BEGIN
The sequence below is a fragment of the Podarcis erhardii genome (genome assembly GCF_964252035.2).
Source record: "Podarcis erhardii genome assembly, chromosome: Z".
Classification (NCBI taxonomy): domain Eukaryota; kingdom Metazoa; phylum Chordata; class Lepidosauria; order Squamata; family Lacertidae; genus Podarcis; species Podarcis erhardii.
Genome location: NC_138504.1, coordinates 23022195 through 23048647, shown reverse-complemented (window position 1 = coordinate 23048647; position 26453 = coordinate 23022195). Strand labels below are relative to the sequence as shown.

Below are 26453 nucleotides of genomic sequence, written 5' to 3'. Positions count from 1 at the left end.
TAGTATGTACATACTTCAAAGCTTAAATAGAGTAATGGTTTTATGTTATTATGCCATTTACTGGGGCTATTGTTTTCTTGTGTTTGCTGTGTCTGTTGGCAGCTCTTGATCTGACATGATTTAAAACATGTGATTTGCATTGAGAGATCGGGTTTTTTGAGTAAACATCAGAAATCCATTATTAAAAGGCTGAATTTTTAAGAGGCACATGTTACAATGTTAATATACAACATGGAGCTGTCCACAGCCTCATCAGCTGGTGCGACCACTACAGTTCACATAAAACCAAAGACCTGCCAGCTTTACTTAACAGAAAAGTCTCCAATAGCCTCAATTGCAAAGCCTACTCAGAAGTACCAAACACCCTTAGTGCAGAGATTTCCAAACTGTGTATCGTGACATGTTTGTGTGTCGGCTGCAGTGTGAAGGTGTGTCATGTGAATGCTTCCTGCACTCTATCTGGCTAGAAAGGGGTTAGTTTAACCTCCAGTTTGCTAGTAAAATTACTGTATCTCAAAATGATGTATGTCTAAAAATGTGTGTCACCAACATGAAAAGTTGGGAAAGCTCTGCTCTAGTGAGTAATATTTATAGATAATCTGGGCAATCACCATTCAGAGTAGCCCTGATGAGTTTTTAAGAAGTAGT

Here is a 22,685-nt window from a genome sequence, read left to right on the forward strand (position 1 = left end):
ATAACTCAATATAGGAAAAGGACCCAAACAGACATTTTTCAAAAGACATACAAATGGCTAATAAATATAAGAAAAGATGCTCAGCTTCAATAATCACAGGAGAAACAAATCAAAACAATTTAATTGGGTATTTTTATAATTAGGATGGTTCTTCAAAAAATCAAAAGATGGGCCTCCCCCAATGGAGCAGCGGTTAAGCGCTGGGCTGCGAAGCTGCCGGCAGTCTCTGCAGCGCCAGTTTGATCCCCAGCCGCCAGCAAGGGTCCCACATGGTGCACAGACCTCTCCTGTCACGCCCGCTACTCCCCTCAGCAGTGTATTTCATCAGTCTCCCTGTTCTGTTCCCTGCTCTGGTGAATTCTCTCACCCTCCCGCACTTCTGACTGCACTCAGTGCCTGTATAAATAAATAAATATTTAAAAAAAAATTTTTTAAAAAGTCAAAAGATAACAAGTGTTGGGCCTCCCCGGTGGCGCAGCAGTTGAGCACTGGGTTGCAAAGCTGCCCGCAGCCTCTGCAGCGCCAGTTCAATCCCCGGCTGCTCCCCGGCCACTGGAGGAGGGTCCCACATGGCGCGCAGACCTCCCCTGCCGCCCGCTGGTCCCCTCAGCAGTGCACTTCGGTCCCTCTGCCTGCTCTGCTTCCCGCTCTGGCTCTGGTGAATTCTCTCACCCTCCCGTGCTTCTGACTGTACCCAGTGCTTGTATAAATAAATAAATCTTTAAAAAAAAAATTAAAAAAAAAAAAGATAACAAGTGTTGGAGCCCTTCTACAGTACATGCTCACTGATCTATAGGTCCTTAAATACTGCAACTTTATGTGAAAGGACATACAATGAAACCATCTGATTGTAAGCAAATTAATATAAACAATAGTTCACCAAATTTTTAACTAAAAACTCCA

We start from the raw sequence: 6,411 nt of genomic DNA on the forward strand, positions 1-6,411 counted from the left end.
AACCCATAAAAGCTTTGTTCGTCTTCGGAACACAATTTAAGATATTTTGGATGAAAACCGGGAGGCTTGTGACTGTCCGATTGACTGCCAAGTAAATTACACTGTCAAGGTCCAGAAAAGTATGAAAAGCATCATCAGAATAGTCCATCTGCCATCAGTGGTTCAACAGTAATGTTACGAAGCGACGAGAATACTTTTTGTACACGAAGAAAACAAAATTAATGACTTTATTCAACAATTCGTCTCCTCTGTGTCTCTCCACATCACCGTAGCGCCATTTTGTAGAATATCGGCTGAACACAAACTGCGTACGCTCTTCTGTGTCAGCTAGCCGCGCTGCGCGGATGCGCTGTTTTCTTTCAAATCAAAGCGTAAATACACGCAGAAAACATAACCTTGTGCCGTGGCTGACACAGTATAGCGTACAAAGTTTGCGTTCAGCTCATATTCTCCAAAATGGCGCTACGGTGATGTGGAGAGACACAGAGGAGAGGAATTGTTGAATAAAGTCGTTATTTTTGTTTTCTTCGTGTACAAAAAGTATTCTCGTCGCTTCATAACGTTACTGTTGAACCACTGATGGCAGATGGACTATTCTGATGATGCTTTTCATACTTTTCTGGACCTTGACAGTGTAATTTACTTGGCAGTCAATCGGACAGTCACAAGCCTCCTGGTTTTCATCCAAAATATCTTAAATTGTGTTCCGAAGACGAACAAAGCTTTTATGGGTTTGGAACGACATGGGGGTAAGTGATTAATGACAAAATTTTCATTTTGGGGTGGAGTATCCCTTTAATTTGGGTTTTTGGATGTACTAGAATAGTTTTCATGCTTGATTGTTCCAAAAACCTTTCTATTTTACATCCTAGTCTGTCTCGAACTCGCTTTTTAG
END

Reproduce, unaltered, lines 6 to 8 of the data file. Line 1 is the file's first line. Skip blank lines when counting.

TAGTATGTACATACTTCAAAGCTTAAATAGAGTAATGGTTTTATGTTATTATGCCATTTACTGGGGCTATTGTTTTCTTGTGTTTGCTGTGTCTGTTGGCAGCTCTTGATCTGACATGATTTAAAACATGTGATTTGCATTGAGAGATCGGGTTTTTTGAGTAAACATCAGAAATCCATTATTAAAAGGCTGAATTTTTAAGAGGCACATGTTACAATGTTAATATACAACATGGAGCTGTCCACAGCCTCATCAGCTGGTGCGACCACTACAGTTCACATAAAACCAAAGACCTGCCAGCTTTACTTAACAGAAAAGTCTCCAATAGCCTCAATTGCAAAGCCTACTCAGAAGTACCAAACACCCTTAGTGCAGAGATTTCCAAACTGTGTATCGTGACATGTTTGTGTGTCGGCTGCAGTGTGAAGGTGTGTCATGTGAATGCTTCCTGCACTCTATCTGGCTAGAAAGGGGTTAGTTTAACCTCCAGTTTGCTAGTAAAATTACTGTATCTCAAAATGATGTATGTCTAAAAATGTGTGTCACCAACATGAAAAGTTGGGAAAGCTCTGCTCTAGTGAGTAATATTTATAGATAATCTGGGCAATCACCATTCAGAGTAGCCCTGATGAGTTTTTAAGAAGTAGT

Here is a 22,685-nt window from a genome sequence, read left to right on the forward strand (position 1 = left end):
ATAACTCAATATAGGAAAAGGACCCAAACAGACATTTTTCAAAAGACATACAAATGGCTAATAAATATAAGAAAAGATGCTCAGCTTCAATAATCACAGGAGAAACAAATCAAAACAATTTAATTGGGTATTTTTATAATTAGGATGGTTCTTCAAAAAATCAAAAGATGGGCCTCCCCCAATGGAGCAGCGGTTAAGCGCTGGGCTGCGAAGCTGCCGGCAGTCTCTGCAGCGCCAGTTTGATCCCCAGCCGCCAGCAAGGGTCCCACATGGTGCACAGACCTCTCCTGTCACGCCCGCTACTCCCCTCAGCAGTGTATTTCATCAGTCTCCCTGTTCTGTTCCCTGCTCTGGTGAATTCTCTCACCCTCCCGCACTTCTGACTGCACTCAGTGCCTGTATAAATAAATAAATATTTAAAAAAAAATTTTTTAAAAAGTCAAAAGATAACAAGTGTTGGGCCTCCCCGGTGGCGCAGCAGTTGAGCACTGGGTTGCAAAGCTGCCCGCAGCCTCTGCAGCGCCAGTTCAATCCCCGGCTGCTCCCCGGCCACTGGAGGAGGGTCCCACATGGCGCGCAGACCTCCCCTGCCGCCCGCTGGTCCCCTCAGCAGTGCACTTCGGTCCCTCTGCCTGCTCTGCTTCCCGCTCTGGCTCTGGTGAATTCTCTCACCCTCCCGTGCTTCTGACTGTACCCAGTGCTTGTATAAATAAATAAATCTTTAAAAAAAAAATTAAAAAAAAAAAAGATAACAAGTGTTGGAGCCCTTCTACAGTACATGCTCACTGATCTATAGGTCCTTAAATACTGCAACTTTATGTGAAAGGACATACAATGAAACCATCTGATTGTAAGCAAATTAATATAAACAATAGTTCACCAAATTTTTAACTAAAAACTCCA